Not being in the style of my usual choice of reading, Rohinton Mistry's 'Family Matters' was my holiday wildcard and it was a decision that I would not live to regret. Centred around an extended family in India's sensory explosion of a city, Mumbai, 'Family Matters' follows an elderly man, Nariman whose health is deteriorating as he is beset by Parkinson's Disease and relies upon his step-children to look after him. At the beginning of the novel he is with brother and sister Jal and Coomy, the later a firebrand of a woman who resents her circumstance and plots to have her stepfather evicted and sent to the care of her sister - Nariman's blood-daughter Roxana, and her family, in their tiny two-room flat - the same flat on which Nariman spent his life savings on so they could have "a place of their own"and raise her family in peace.
Much of the book follows that sister's husband, Yezad, who works in a Sports shop and is going through something of a spiritual maelstrom. His character elicits myriad emotions and is a tour de force of Mistry's imagination and, one suspects, experiences. As Nariman's exit from Coomy and Jal's care is manufactured in hilarious circumstance in collaboration with a neighbour whose fascination with DIY is not matched with talent and he moves in with Yezad, his wife and two sons, the real meat of the book begins to evolve. We learn much about Yezad's family - the monetary struggles that the new occupant exacerbates, the way one of his sons extorts money from his school-friends to help out, slipping the proceeds into the housekeeping, unbeknownst to his father, who at the same time is taking betting advice - to initial success from an eccentric neighbour - a middle-aged spinster who gambles on the lottery based on the numerical interpretation of her weird dreams.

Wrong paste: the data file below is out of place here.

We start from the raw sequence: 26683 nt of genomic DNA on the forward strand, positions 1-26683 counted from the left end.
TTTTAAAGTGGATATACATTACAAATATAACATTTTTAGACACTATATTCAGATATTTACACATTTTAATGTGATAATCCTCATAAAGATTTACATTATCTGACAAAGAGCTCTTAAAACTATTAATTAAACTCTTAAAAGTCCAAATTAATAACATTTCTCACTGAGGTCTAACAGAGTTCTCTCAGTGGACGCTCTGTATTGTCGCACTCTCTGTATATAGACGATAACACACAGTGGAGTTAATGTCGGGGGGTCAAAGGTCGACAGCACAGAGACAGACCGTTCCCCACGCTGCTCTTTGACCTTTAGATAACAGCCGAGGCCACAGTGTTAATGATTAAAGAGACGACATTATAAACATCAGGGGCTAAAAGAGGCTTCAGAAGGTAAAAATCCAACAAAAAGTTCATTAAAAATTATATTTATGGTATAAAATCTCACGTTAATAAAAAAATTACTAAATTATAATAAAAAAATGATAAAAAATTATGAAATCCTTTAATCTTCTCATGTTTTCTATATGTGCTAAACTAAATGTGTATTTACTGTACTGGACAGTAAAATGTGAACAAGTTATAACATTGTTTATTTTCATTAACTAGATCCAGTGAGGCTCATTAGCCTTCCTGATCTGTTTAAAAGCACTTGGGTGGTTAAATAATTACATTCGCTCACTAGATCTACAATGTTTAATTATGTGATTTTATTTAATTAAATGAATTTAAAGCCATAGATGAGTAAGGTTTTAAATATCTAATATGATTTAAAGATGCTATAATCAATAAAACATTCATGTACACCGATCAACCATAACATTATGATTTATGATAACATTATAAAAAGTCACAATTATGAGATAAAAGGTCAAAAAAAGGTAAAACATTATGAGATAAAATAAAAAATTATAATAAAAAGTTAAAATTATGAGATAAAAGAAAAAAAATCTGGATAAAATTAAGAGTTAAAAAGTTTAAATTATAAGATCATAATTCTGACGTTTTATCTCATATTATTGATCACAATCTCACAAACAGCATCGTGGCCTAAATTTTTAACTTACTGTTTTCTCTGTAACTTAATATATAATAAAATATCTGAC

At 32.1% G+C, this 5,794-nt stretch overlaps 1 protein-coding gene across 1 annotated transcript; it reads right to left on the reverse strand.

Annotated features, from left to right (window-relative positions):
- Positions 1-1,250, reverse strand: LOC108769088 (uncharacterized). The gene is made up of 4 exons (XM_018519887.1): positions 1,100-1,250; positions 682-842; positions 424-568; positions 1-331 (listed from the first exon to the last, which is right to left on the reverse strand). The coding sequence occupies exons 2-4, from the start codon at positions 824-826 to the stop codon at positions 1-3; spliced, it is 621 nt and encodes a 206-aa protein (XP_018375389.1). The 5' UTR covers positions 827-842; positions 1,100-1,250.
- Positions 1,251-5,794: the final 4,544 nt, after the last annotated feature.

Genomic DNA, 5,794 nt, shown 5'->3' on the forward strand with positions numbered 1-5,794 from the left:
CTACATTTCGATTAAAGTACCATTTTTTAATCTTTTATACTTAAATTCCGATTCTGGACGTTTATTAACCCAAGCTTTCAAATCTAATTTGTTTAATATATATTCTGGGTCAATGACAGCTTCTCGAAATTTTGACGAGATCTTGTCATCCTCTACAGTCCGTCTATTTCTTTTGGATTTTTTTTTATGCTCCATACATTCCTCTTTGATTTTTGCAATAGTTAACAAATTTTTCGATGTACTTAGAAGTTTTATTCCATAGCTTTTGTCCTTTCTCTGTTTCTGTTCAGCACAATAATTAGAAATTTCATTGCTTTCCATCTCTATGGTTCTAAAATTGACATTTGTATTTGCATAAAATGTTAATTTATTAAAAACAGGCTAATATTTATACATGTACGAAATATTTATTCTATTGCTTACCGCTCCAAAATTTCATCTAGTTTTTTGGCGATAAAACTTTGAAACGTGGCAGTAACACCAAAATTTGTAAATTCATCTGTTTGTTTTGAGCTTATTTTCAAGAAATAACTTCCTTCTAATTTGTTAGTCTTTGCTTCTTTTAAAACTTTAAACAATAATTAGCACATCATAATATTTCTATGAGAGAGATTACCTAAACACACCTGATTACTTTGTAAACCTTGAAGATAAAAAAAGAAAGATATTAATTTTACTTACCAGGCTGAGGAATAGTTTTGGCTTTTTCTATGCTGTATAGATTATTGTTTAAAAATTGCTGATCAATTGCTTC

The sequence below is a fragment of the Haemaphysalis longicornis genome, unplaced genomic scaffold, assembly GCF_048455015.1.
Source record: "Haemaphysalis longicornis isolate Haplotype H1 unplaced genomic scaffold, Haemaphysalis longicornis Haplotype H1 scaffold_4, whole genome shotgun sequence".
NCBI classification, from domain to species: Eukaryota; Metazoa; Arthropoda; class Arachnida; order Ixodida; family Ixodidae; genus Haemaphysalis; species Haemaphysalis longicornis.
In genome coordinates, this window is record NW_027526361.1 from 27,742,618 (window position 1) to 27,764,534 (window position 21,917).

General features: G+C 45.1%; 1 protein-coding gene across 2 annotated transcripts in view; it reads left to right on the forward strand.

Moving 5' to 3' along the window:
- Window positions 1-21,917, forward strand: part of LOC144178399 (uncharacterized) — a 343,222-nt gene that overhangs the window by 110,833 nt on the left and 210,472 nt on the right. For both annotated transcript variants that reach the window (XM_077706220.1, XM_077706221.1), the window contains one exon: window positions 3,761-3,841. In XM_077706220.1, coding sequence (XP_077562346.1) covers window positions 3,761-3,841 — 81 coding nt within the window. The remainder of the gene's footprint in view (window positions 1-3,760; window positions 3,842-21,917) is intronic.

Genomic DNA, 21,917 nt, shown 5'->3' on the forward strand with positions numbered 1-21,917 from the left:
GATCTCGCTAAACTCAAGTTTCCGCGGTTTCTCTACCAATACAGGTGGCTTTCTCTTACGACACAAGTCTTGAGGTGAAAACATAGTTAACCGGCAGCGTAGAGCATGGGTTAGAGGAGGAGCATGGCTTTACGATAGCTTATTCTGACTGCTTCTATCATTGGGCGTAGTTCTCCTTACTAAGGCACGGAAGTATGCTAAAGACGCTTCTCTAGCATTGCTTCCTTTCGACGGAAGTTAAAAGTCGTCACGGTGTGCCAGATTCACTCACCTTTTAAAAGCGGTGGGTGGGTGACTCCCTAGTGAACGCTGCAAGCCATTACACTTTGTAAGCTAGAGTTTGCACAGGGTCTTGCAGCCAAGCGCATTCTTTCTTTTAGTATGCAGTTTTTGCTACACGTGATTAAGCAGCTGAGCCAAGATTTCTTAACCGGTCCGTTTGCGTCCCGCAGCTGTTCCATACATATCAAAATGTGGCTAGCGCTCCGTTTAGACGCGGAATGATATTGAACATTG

A whole host of brilliant supporting characters including an emotionally damaged simpleton colleague of Yezad, his boss with a deep love for his city - said boss's horrible wife and a violinist who likes to remove her clothes to practice add real weight to the book's authenticity and compare favourably with the wonderful characterisation of Haruki Murakami.
Bubbling away underneath all the weird and wonderful goings on, the family rows and the beautifully woven relationships between the characters, is the ghost of Nariman's past - his ex-girlfriend and true-love, whom, under duress from his family, he was forced to leave in favour of a more suitable arranged marriage. The resentment of this is largely what drives Coomy's bitterness towards her stepfather. Nariman's remembrances of this time and doomed love are beautifully scribed in asides.
As Nariman's health deteriorates and Yezad is forced to re-evaluate his life and expectations, the plot turns to his attempts to convince his boss to run for local election, freeing Yezad up to become manager of the store. Things take many a strange turn and by the book's end, Yezad has become ultra-religious and his sons are at odds with this remarkable about-turn. 'Family Matters' is a wonderful, passionate and evocative portrait of an Indian family that I can recommend wholeheartedly to anyone and everyone. You'll laugh, you'll get angry, you'll cry and you'll think. What higher recommendation is there?